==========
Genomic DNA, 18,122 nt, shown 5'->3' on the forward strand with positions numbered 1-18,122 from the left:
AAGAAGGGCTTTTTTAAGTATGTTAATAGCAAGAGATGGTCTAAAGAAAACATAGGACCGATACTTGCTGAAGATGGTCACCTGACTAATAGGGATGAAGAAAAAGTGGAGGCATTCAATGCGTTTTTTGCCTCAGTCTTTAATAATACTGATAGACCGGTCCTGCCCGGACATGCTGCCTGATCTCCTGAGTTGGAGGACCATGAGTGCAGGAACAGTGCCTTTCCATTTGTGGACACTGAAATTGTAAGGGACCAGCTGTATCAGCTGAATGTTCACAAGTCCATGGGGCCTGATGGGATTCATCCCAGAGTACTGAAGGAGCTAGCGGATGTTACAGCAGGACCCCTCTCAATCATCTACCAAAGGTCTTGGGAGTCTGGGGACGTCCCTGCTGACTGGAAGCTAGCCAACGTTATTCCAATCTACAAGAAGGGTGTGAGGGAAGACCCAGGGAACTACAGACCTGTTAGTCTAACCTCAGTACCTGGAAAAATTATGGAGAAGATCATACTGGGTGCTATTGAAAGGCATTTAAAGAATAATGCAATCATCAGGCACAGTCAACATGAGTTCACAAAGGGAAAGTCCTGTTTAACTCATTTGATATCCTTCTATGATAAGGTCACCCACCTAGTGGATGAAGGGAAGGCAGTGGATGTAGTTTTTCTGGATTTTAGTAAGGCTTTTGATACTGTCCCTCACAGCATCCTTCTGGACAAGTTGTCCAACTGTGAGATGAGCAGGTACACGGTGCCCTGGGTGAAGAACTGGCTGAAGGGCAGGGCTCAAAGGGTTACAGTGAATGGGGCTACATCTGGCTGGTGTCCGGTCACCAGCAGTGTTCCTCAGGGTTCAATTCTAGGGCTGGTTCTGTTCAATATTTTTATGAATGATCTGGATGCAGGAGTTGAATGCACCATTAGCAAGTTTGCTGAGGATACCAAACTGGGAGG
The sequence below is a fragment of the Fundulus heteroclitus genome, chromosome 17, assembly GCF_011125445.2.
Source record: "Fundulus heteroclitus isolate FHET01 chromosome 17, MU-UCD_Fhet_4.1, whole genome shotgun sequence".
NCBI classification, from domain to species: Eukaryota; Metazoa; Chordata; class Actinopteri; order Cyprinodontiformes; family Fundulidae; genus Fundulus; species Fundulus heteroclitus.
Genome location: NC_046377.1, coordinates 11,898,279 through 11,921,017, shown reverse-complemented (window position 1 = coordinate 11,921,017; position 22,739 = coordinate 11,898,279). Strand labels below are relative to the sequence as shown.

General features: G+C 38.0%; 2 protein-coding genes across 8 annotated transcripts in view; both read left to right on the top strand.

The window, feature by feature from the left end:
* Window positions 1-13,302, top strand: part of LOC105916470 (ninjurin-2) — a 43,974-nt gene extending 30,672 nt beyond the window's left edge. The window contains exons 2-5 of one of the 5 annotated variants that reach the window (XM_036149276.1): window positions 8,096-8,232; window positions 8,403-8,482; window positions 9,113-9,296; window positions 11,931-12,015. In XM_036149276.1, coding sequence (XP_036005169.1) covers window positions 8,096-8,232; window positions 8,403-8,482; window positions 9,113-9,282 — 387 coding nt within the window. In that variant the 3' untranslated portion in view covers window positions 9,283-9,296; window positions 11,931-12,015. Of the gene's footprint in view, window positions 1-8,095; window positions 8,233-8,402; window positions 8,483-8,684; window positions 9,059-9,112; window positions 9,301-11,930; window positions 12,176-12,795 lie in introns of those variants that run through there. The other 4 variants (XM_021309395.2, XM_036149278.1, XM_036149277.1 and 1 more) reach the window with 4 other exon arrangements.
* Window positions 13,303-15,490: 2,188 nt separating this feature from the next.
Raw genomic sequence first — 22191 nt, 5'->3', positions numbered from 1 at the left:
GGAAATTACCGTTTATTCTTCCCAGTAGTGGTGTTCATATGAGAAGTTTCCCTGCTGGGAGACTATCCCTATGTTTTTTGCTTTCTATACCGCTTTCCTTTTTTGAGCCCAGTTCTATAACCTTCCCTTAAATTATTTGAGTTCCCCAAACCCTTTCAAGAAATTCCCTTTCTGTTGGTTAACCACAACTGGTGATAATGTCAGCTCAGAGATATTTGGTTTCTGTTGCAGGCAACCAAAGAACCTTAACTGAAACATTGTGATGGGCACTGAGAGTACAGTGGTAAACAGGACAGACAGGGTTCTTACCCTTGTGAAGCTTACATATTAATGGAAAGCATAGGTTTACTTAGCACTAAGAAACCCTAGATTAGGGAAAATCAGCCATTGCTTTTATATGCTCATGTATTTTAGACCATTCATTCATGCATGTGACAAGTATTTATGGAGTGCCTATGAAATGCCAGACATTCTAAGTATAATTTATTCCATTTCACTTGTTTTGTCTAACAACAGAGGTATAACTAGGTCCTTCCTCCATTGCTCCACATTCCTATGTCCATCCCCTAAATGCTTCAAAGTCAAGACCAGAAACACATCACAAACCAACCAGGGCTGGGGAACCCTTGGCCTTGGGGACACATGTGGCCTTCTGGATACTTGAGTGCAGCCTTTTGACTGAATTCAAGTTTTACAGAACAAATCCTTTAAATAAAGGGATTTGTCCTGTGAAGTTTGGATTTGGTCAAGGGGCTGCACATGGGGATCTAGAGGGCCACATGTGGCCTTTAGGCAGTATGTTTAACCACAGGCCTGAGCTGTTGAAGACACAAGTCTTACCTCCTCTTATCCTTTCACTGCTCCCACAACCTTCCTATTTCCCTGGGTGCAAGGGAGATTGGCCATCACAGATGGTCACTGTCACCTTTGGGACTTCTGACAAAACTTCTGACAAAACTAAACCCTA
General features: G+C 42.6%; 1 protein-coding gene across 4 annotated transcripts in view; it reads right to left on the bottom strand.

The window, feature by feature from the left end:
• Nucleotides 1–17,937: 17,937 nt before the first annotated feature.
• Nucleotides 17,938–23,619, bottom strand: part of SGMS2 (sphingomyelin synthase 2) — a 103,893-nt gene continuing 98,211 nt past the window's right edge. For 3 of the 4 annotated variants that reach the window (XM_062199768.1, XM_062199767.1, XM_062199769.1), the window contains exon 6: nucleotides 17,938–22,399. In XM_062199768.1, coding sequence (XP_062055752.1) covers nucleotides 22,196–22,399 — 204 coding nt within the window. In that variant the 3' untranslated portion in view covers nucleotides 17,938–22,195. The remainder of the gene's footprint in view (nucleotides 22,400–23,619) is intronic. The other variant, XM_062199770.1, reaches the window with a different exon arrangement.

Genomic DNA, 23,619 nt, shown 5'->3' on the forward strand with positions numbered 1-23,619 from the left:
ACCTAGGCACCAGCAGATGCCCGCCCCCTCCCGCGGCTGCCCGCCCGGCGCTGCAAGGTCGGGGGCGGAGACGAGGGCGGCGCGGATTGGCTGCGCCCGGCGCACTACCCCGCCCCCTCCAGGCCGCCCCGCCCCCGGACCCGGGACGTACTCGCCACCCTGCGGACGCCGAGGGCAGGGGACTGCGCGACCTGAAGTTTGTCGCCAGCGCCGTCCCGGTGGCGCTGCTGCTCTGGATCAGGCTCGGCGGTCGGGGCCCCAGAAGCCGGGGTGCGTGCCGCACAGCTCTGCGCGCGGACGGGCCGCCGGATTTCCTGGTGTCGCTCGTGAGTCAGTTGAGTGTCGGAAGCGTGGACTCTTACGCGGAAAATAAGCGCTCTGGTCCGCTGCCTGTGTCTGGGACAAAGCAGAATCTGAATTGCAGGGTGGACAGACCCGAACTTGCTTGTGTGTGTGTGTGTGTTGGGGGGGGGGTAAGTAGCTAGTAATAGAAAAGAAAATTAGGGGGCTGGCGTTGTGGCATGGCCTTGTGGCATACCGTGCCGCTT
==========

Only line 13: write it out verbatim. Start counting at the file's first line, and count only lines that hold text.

General features: G+C 42.6%; 1 protein-coding gene across 4 annotated transcripts in view; it reads right to left on the bottom strand.